Please Tell Me Timeouts Don’t Work So I Can Stop Feeling Like Such A Failure

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shutterstock_100406365__1367082638_142.196.167.223You know that part of Supernanny when she swoops in and carries a toddler, mid-tantrum, to a corner or a stair or somewhere and tells them to “stay?” And they scream for a while but they actually stay there? And they cry a little but then they are all apologetic and cute when their parent comes to pick them up when “timeout” is over? They use special effects or CGI or something for that, right?

I have a toddler. He’s two-and-a-half. I have been trying this “timeout” thing for about a year. It doesn’t freaking work – not for any extended period of time anyway. I’m doing everything they say you should; I remove him from his environment, I put him in his crib or some other solitary place, I wait for the tantrum to end, and I retrieve him. He’s totally unaffected by this form of punishment. What the hell?

Melinda Wenner Moyer of Slate questioned her use of timeouts due to certain studies saying that they may not be the best way to discipline a child:

So there I was last week, perusing a preschool parent handbook, when I stumbled across a curious anti-timeout policy. “Time-out is not an effective form of discipline,” the packet explained. “This focuses on the negative and alienates the child.”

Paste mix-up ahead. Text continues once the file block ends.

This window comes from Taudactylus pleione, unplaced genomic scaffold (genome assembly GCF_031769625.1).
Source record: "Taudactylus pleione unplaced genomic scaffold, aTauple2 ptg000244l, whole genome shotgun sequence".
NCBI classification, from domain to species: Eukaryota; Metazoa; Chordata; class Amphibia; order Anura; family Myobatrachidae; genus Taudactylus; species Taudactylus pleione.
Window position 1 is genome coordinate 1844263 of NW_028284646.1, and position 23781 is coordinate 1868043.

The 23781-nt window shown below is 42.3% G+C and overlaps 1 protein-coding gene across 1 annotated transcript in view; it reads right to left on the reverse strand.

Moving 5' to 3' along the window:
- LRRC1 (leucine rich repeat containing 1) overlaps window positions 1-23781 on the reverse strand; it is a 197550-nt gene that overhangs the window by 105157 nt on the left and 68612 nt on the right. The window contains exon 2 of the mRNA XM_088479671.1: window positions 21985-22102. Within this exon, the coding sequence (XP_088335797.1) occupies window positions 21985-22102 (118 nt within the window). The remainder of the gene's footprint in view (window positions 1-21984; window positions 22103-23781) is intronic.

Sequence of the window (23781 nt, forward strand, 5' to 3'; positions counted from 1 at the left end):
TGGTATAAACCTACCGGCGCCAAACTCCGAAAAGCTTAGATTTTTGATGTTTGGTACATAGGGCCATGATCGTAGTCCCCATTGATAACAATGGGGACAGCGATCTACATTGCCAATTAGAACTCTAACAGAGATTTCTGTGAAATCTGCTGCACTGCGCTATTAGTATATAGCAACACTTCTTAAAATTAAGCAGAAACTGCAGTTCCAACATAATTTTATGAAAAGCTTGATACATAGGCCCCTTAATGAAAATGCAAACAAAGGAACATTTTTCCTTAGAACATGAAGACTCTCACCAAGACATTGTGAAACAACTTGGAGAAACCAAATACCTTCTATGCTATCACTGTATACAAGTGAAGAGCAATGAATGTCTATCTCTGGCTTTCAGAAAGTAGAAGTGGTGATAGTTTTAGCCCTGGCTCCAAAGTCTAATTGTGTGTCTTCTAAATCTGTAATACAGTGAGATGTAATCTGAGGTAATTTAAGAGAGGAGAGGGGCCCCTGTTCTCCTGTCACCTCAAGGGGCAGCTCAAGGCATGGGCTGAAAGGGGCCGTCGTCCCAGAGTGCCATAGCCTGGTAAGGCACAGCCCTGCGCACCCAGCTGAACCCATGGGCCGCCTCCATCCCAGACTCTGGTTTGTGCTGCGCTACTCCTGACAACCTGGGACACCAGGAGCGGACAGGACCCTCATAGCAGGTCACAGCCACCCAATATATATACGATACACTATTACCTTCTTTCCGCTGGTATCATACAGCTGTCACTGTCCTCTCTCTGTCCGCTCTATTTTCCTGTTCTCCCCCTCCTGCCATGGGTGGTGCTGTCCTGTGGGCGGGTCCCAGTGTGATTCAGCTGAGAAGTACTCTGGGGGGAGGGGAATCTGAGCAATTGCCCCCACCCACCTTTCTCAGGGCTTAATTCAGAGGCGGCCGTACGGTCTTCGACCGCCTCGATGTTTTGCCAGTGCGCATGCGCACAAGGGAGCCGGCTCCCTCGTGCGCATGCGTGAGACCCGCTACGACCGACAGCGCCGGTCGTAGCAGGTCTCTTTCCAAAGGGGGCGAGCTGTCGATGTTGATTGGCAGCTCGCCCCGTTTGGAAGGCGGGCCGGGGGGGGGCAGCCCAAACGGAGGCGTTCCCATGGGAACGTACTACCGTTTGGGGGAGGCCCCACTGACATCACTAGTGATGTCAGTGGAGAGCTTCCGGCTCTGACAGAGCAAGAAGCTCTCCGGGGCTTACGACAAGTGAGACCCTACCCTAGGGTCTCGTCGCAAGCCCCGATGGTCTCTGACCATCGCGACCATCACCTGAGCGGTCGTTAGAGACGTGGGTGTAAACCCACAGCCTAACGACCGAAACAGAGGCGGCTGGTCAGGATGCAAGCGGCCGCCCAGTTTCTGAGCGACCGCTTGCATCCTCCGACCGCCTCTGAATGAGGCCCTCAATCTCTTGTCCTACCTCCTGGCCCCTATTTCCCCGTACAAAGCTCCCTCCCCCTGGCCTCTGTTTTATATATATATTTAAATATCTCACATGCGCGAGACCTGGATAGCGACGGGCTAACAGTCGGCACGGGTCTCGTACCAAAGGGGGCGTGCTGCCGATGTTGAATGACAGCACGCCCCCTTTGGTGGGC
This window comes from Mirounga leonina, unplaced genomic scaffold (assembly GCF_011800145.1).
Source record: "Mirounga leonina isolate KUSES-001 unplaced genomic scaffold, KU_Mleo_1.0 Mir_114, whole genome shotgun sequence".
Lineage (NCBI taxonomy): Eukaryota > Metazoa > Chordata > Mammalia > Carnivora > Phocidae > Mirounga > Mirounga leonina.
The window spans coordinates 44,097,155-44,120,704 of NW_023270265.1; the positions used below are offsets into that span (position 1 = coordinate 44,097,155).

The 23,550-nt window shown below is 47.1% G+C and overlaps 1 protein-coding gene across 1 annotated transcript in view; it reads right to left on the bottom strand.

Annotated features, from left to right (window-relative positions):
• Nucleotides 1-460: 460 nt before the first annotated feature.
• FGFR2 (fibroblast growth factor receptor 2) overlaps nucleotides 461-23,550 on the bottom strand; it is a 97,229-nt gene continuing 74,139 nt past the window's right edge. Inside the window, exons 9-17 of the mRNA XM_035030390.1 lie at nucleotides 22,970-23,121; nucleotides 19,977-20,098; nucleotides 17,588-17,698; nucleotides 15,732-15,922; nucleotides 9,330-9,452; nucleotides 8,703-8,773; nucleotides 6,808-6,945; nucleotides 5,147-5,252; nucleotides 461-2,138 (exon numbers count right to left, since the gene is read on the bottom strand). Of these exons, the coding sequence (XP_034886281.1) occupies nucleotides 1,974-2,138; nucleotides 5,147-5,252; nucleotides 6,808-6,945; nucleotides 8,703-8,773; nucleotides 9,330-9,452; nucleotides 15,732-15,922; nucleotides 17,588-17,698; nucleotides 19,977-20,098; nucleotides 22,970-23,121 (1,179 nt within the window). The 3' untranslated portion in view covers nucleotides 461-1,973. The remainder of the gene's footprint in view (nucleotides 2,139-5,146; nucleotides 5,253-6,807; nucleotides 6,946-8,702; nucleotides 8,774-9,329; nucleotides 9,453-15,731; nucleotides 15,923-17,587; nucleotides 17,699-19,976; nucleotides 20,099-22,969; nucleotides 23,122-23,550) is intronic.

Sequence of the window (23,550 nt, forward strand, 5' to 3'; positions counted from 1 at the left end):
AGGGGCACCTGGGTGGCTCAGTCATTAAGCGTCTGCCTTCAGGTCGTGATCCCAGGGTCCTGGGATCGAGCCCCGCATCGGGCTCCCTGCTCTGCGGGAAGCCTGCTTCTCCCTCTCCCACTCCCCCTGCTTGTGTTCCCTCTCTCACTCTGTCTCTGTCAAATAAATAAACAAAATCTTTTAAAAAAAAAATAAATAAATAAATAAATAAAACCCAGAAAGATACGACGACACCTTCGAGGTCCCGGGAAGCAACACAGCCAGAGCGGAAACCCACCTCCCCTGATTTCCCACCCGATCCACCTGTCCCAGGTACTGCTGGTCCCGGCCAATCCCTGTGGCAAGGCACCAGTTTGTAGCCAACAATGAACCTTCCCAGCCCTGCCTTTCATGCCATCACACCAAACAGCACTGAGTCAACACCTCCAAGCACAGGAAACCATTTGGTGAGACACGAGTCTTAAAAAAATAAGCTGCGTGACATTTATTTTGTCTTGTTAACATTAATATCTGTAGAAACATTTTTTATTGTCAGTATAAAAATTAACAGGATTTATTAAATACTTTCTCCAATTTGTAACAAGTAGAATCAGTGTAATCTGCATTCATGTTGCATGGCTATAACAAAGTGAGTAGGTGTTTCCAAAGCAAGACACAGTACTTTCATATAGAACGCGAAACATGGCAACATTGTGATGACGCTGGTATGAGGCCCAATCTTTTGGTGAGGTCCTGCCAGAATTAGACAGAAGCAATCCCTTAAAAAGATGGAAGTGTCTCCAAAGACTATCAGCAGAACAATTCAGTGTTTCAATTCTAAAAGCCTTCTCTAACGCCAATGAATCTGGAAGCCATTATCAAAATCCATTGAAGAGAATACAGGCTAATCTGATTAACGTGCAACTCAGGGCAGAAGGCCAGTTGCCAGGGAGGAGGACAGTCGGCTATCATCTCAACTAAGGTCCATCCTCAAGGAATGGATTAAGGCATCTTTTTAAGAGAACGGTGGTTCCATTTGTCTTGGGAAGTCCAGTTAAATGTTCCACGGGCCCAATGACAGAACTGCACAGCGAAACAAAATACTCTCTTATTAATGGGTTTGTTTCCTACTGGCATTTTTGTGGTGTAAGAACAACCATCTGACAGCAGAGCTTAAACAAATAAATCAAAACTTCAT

I felt an immediate pang of guilt.

I feel her pain. It seems like there is always some new advice, telling us why the advice we followed last month is actually totally wrong and we’ve probably irreparably damaged our children.

This led her to a very thoughtful analysis of several studies on both negative and positive discipline tactics. The result? Timeouts work if you do them right. Damn.

Overall, how well do timeouts work compared to other disciplinary tactics? In a systematic review of 41 studies published in 2012, psychologist Daniela Owen at the San Francisco Bay Area Center for Cognitive Therapy and her colleagues at Stony Brook University evaluated how well various types of nonphysical interventions improved kids’ subsequent behavior. This included forms of “positive” discipline like praise, encouragement, and hugs, as well as “negative” feedback like timeouts, ignoring, reprimands, and stern looks. They found that timeouts and other negative responses were associated with increased compliance in every study they reviewed, far more so than the “positive” disciplinary tactics.

The trick is, you have to make sure you are providing a nurturing, fun, caring environment for your child so that when they are taken away from that environment it’s actually a punishment. And you don’t have to actually remove your child from a setting for a timeout to be effective. You just have to withhold certain things, like attention and eye-contact as long as the bad behavior persists. It’s interesting that most of these studies turn very introspective, very quick. Maybe my toddler isn’t the one doing something wrong – maybe I am.

(photo: Jenn Huls/